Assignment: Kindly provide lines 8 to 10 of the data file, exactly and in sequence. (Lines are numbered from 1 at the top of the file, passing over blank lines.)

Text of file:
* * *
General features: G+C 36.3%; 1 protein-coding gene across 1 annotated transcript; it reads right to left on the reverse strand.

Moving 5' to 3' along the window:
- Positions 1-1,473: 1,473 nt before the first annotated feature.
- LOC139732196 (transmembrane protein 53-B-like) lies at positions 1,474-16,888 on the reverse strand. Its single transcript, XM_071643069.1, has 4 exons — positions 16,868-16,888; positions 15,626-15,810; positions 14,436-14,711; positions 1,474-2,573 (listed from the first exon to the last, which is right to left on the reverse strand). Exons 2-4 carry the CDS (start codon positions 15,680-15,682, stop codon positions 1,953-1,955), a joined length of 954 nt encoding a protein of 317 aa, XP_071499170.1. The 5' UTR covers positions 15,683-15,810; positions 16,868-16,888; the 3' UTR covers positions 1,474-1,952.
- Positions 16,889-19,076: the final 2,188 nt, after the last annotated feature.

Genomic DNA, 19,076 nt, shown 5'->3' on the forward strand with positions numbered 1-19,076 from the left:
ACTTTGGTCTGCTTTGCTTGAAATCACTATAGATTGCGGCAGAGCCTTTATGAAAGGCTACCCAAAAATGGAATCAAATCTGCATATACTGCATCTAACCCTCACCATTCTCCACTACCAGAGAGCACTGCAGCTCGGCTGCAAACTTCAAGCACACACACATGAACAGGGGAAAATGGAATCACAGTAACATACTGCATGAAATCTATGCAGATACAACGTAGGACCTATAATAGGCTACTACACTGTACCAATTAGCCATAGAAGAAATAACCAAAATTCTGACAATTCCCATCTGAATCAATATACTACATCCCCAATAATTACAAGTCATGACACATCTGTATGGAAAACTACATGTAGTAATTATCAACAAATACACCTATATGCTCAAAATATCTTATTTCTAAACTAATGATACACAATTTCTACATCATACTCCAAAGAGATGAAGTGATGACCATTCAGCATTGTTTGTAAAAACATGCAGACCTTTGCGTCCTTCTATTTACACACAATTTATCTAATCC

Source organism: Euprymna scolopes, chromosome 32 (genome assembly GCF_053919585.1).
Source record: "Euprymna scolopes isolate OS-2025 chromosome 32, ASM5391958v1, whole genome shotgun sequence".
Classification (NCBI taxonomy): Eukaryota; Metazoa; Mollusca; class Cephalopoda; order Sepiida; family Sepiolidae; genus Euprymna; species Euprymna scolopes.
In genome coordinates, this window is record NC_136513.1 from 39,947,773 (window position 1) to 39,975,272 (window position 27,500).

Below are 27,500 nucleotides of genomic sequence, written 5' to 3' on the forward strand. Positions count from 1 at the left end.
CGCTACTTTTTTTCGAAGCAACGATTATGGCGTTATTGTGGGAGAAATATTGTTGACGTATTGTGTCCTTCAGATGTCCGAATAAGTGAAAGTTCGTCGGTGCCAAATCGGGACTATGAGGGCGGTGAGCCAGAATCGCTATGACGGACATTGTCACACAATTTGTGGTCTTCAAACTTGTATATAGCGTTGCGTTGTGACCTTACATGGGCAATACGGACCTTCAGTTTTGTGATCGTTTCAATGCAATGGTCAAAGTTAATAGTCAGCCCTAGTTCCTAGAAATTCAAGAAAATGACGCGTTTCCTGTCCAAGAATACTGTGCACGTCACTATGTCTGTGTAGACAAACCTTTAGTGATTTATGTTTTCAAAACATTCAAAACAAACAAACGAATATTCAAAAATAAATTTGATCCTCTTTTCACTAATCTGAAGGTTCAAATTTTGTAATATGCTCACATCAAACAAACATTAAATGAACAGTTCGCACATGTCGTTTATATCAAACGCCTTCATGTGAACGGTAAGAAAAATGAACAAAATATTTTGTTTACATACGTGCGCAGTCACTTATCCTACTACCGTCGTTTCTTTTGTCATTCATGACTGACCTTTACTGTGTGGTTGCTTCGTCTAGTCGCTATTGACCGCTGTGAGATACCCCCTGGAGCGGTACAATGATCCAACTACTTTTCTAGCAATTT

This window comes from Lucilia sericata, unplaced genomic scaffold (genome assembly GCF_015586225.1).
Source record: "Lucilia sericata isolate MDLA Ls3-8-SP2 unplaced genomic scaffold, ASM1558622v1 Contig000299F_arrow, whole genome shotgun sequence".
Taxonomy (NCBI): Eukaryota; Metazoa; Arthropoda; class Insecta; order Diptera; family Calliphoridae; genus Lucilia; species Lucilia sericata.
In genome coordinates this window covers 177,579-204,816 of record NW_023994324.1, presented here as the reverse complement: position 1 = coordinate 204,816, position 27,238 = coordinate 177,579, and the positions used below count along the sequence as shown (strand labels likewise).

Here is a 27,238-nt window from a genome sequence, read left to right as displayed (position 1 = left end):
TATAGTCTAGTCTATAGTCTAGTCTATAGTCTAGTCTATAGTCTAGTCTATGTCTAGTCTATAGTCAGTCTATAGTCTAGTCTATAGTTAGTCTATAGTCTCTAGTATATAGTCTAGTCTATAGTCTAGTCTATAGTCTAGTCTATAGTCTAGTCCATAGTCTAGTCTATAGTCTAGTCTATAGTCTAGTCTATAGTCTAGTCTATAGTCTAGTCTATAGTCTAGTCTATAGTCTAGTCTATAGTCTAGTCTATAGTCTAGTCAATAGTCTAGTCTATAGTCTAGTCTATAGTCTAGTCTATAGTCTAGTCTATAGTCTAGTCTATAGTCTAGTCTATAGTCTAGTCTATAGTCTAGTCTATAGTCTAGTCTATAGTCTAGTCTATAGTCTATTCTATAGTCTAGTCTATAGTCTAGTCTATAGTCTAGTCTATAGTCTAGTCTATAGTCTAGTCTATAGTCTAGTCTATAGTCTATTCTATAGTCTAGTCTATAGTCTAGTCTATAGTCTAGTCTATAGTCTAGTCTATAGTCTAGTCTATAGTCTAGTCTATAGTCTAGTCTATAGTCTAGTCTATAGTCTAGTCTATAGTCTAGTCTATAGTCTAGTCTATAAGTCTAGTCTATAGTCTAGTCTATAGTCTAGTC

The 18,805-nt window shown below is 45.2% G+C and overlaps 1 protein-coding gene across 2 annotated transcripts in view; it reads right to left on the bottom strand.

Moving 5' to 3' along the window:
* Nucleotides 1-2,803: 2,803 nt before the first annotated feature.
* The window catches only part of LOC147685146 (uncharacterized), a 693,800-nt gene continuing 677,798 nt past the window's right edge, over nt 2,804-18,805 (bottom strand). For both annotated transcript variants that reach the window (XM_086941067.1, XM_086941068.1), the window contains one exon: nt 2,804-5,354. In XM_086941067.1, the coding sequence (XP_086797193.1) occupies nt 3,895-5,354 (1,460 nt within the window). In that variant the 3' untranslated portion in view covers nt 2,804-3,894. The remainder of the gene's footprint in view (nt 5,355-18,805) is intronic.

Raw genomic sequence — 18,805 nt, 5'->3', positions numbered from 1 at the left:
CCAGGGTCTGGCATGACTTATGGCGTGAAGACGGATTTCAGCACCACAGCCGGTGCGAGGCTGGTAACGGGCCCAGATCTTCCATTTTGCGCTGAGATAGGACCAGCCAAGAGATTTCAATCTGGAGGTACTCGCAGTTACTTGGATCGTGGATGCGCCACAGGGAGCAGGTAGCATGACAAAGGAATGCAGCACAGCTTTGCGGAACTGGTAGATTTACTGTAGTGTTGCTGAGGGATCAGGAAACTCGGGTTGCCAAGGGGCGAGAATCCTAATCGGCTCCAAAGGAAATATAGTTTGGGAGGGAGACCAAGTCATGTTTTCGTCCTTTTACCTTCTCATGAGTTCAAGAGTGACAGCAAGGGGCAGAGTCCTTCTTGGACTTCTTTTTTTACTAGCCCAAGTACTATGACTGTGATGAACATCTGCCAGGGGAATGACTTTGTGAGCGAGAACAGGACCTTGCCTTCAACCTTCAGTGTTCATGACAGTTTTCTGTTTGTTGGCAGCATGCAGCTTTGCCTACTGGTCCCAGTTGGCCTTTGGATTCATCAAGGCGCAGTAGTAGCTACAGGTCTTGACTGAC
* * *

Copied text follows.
Source organism: Euprymna scolopes, chromosome 32 (genome assembly GCF_053919585.1).
Source record: "Euprymna scolopes isolate OS-2025 chromosome 32, ASM5391958v1, whole genome shotgun sequence".
Classification (NCBI taxonomy): Eukaryota; Metazoa; Mollusca; class Cephalopoda; order Sepiida; family Sepiolidae; genus Euprymna; species Euprymna scolopes.